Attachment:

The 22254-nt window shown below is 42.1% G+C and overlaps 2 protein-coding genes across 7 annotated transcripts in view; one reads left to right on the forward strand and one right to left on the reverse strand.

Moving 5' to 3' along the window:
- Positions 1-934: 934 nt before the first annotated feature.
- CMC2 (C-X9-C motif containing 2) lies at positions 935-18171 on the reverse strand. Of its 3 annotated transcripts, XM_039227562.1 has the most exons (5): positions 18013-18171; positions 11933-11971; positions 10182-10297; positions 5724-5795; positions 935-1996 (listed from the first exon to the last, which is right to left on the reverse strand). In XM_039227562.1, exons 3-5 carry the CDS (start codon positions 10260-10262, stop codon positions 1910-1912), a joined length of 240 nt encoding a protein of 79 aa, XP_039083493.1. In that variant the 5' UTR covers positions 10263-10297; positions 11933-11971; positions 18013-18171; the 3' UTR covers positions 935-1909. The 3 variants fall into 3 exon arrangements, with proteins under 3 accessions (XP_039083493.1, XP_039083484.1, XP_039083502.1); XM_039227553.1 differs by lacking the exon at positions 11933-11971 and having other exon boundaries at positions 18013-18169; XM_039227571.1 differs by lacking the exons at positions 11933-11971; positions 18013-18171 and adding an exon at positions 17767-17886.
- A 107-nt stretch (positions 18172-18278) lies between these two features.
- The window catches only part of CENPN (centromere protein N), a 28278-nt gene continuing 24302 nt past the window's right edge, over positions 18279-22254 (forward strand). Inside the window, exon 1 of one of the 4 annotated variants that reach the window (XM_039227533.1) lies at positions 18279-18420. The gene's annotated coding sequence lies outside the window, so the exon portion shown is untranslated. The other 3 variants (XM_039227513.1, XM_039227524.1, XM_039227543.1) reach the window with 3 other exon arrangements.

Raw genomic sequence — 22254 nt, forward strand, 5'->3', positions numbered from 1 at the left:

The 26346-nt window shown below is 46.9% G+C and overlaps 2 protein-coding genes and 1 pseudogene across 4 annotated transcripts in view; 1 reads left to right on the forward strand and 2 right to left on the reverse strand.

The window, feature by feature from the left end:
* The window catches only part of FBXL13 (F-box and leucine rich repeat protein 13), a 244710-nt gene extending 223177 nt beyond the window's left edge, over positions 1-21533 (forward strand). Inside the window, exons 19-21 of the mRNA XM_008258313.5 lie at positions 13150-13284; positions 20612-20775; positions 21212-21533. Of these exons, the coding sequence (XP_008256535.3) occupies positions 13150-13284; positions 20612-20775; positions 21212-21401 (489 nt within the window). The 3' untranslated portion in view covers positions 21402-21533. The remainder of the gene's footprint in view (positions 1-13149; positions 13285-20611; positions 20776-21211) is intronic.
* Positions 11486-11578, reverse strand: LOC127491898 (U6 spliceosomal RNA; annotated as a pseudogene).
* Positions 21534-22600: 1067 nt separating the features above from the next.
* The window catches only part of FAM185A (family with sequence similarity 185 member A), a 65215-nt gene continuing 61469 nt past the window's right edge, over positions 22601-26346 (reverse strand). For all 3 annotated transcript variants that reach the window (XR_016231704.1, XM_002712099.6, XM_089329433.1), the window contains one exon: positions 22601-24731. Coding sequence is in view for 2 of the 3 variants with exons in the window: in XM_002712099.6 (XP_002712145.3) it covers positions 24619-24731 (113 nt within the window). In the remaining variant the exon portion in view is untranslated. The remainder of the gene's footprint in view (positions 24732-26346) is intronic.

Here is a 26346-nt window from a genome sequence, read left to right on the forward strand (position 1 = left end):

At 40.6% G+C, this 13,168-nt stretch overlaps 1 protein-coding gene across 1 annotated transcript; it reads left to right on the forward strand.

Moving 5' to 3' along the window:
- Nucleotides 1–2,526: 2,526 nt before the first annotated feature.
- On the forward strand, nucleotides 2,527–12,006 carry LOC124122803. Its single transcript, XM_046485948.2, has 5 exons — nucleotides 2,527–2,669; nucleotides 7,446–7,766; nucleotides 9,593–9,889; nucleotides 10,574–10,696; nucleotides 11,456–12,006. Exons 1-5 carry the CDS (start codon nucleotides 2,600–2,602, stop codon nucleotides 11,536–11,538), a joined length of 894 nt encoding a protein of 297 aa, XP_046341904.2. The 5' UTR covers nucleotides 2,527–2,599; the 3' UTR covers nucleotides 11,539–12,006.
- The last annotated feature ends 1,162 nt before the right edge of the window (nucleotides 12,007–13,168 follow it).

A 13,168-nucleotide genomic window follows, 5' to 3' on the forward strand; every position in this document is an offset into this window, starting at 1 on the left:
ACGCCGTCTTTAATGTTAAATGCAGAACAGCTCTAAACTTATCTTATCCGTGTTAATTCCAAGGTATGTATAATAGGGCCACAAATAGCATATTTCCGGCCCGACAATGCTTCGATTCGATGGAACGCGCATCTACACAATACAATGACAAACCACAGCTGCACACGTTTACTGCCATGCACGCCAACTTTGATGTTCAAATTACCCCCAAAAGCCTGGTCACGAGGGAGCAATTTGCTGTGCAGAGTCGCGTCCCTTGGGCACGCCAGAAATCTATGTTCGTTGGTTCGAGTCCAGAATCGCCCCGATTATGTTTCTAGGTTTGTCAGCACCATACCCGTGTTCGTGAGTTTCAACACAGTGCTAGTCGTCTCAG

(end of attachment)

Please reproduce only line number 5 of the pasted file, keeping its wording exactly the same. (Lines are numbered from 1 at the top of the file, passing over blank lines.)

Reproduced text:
- A 107-nt stretch (positions 18172-18278) lies between these two features.